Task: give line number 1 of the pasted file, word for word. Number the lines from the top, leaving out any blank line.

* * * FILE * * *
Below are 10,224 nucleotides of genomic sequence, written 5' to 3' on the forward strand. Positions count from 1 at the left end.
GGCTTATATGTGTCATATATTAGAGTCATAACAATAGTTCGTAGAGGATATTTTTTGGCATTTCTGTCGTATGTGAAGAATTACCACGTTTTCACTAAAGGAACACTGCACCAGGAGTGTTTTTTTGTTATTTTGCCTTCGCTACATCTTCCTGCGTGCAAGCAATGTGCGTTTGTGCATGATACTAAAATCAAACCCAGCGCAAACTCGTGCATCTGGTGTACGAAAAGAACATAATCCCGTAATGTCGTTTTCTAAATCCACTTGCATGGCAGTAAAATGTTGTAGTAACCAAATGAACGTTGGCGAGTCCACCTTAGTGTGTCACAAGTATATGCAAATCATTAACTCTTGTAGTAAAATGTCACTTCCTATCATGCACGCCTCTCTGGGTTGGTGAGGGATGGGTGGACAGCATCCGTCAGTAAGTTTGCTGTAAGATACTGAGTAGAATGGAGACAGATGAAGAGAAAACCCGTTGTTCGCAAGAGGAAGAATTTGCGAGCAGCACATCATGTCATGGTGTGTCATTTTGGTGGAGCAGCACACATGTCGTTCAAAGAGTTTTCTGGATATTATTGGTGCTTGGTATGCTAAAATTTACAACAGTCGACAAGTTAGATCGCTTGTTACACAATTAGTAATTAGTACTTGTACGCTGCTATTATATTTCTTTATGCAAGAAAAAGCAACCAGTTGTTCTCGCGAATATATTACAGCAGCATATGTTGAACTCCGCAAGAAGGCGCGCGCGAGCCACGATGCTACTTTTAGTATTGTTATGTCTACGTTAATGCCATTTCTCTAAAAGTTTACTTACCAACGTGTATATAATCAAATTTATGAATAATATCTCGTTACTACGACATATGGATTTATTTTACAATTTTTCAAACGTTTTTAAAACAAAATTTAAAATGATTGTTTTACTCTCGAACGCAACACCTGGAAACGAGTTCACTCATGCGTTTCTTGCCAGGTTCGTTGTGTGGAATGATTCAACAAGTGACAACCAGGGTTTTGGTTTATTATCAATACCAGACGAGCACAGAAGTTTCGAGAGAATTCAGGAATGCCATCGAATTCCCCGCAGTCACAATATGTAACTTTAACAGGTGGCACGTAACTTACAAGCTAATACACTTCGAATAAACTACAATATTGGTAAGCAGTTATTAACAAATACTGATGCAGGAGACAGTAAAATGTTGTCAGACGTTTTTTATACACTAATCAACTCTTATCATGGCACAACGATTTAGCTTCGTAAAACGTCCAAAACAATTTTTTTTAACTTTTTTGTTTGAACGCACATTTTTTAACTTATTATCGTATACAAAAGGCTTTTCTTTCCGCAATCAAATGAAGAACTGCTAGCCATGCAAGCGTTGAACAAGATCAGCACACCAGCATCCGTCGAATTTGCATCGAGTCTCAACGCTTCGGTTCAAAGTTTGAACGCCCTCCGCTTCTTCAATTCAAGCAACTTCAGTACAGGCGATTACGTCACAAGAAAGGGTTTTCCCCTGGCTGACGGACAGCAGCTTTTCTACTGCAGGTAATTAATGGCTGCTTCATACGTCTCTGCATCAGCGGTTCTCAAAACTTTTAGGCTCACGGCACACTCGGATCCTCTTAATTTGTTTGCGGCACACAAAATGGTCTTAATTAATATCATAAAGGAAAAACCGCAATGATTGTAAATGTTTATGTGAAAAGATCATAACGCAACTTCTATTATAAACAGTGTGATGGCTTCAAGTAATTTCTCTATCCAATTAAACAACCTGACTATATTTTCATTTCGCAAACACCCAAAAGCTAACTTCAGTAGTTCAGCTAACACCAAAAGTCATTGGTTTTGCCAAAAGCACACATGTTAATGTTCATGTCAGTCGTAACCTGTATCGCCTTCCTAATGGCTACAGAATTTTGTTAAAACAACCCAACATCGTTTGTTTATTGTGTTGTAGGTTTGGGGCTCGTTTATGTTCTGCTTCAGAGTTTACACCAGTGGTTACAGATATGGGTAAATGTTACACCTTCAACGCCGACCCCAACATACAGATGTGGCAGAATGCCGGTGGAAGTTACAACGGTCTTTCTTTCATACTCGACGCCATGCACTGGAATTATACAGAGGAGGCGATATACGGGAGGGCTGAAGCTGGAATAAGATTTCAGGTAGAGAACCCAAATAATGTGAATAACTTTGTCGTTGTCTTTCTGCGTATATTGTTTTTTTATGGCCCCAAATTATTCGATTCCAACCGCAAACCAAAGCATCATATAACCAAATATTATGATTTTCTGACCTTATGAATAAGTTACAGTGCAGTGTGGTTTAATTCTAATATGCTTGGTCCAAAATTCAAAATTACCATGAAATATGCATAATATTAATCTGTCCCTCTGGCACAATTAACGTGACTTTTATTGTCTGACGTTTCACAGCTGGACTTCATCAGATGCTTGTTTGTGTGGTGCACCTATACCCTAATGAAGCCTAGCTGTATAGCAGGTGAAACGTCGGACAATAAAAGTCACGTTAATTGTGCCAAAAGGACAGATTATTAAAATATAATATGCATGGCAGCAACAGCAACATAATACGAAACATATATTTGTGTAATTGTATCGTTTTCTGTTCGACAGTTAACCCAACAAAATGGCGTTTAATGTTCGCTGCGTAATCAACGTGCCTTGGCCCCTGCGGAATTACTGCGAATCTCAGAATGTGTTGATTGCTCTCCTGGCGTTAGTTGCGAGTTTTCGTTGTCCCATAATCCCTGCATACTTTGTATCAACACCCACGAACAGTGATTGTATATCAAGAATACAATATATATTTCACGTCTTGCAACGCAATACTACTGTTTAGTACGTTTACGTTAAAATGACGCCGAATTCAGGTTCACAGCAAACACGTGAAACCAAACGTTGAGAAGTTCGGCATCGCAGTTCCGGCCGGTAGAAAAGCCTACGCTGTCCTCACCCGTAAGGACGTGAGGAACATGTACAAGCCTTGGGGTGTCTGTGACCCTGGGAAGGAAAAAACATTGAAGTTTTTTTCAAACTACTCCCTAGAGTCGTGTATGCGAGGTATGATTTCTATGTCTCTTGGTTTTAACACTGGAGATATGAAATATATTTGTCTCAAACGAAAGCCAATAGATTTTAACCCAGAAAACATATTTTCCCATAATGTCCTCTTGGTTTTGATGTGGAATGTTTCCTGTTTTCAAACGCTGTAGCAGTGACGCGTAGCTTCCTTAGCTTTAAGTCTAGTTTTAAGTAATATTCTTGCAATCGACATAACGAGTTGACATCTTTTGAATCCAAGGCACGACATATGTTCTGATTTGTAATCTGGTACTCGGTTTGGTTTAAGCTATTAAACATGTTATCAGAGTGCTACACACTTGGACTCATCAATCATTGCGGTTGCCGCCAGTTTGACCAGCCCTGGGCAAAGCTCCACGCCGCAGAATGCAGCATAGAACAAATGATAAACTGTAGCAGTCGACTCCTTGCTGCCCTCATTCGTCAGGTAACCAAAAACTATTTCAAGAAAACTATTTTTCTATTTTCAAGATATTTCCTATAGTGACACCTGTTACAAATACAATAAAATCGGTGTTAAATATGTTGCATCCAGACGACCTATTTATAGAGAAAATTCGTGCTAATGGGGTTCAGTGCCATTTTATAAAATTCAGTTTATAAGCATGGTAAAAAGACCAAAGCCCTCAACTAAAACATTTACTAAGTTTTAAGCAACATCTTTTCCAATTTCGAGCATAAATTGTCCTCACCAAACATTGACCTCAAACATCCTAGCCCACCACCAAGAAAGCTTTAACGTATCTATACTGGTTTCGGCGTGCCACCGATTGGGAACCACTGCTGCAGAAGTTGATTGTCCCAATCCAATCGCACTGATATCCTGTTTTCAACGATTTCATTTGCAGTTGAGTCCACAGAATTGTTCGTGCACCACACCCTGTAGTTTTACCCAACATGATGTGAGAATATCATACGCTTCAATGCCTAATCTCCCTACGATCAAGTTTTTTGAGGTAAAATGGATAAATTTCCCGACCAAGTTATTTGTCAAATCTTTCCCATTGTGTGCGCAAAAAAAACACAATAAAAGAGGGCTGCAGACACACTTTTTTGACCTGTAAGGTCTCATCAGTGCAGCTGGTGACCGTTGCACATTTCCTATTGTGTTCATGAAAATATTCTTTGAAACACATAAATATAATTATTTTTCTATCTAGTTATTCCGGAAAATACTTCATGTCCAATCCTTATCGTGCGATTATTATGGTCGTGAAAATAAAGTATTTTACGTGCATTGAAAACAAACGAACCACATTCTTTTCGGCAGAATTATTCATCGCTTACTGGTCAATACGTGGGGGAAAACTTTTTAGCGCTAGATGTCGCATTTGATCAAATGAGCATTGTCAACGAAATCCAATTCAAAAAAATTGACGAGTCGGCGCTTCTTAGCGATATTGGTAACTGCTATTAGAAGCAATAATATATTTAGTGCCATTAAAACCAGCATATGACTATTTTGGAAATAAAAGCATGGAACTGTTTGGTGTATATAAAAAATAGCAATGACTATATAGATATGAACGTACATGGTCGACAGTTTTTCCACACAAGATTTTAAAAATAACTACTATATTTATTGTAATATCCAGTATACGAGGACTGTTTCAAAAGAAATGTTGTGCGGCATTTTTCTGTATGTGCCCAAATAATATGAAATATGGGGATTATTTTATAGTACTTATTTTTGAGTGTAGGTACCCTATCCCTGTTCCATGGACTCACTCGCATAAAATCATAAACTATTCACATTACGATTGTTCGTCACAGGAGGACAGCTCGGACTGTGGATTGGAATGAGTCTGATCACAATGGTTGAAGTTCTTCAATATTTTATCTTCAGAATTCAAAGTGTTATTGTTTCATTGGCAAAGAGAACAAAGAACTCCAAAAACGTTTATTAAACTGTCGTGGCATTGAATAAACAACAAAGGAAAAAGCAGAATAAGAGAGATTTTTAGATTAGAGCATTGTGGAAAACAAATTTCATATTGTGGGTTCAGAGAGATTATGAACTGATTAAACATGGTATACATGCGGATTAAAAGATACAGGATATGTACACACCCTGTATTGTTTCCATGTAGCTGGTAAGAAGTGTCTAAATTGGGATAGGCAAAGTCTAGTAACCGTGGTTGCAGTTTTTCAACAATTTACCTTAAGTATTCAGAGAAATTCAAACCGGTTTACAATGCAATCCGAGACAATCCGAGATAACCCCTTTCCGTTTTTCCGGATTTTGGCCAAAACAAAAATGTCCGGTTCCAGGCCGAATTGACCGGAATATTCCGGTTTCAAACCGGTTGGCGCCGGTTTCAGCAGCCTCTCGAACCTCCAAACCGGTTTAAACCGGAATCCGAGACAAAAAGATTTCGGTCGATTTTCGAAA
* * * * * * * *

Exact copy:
Below are 10,224 nucleotides of genomic sequence, written 5' to 3' on the forward strand. Positions count from 1 at the left end.